Millican: The argument is worth taking very seriously. I am a fan of the argument. The other arguments for God’s existence such as the ontological and cosmological arguments are very weak. But the fine-tuning argument has the right structure to deliver the conclusion that theists want. And it is different from the traditional design argument tended to focus on biological nature, which is not a strong argument. But the fine-tuning argument is strong because it precedes any sort of biological evolution. Although the design is present at the beginning of the universe, it is not visible until much later. The argument points to at least deism, and possibly theism. The argument is not based on ignorance, it is rooted in “the latest results from the frontiers of science” (his phrase).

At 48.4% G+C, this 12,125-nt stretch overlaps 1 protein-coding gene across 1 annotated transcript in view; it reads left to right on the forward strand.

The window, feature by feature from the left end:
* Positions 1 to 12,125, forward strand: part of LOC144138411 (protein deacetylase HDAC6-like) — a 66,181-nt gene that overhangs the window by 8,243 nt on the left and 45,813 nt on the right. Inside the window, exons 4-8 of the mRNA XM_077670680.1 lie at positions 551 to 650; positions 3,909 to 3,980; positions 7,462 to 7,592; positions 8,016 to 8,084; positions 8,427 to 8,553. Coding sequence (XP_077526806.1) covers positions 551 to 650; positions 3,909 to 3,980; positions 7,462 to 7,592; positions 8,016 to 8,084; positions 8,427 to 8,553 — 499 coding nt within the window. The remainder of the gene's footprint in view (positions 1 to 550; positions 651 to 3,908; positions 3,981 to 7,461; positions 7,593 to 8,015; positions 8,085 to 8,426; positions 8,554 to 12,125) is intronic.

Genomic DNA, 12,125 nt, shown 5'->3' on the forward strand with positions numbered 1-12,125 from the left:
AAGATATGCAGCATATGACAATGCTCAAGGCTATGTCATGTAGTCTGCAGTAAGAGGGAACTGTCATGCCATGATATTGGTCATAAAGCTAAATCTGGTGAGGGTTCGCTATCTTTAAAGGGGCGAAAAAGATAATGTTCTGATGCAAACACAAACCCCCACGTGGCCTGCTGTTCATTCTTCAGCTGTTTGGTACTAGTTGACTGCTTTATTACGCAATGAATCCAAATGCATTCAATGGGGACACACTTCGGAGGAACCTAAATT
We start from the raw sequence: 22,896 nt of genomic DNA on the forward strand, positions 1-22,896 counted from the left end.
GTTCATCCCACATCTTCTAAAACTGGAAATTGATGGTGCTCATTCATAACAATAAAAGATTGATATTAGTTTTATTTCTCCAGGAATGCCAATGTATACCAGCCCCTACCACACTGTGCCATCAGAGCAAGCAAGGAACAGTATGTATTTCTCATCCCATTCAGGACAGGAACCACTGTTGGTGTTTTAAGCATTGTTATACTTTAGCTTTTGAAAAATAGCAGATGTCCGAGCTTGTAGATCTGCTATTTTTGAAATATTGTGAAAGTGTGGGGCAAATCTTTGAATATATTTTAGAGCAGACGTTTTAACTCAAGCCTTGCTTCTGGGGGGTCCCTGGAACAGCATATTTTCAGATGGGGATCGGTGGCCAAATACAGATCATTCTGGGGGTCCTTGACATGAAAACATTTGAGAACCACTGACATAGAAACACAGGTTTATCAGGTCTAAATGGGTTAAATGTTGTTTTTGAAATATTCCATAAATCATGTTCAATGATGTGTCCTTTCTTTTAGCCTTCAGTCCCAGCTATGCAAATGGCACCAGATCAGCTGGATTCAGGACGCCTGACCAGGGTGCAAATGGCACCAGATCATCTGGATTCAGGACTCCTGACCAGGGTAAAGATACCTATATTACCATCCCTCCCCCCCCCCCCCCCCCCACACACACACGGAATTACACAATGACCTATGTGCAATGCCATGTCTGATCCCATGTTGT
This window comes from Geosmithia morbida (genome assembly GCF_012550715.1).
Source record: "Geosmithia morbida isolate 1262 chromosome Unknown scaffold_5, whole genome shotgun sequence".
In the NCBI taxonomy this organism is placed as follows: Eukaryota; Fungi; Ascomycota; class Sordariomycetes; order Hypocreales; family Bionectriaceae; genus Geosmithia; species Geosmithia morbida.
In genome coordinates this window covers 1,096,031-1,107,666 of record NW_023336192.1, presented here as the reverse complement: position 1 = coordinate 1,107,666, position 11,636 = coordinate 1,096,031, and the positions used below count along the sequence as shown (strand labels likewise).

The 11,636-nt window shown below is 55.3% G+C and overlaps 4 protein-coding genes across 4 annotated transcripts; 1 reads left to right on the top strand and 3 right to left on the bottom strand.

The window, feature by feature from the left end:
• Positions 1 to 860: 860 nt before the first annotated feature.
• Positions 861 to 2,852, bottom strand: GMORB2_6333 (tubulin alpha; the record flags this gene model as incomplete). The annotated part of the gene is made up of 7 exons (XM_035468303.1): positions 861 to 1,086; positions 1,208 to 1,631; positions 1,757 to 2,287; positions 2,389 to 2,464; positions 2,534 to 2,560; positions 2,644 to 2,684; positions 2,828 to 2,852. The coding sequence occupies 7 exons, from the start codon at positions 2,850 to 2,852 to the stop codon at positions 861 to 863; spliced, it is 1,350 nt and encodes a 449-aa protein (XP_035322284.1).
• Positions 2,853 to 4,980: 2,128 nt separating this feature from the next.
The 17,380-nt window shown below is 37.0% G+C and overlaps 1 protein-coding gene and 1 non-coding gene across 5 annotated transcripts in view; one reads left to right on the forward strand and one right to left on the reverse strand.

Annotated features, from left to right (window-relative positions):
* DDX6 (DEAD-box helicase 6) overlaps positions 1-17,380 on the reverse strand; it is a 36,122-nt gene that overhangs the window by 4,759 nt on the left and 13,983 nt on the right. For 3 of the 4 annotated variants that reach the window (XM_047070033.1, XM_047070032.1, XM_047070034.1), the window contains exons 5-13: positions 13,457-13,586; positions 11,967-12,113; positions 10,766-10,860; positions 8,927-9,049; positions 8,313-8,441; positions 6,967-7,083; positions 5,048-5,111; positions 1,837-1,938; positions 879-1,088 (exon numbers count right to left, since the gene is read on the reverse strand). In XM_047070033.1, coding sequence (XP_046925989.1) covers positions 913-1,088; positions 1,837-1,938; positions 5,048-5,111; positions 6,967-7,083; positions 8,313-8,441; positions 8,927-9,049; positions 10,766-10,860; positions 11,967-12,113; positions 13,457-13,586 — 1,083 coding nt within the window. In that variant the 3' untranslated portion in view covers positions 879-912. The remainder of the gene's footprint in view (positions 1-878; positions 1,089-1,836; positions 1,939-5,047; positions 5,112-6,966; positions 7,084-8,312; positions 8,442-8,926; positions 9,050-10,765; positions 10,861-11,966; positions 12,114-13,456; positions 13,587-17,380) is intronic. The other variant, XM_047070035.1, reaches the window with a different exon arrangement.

Brierley: Is this the best argument from natural theology?
Collins: The cosmological argument makes theism viable intuitively, but there are some things that are puzzling, like the concept of the necessary being. But the fine-tuning argument is decisive.
Brierley: What’s are some objections to the fine-tuning argument?
Millican: The argument is based on recent physics, so we should be cautious because we maybe we will discover a natural explanation.
Brierley: Respond to that.
Collins: The cosmological constant has been around since 1980. But the direction that physics is moving in is that there are more constants and quantities being discovered that need to be fine-tuned, not less. Even if you had a grand unified theory, that would have to be have the fine-tuning pushed into it.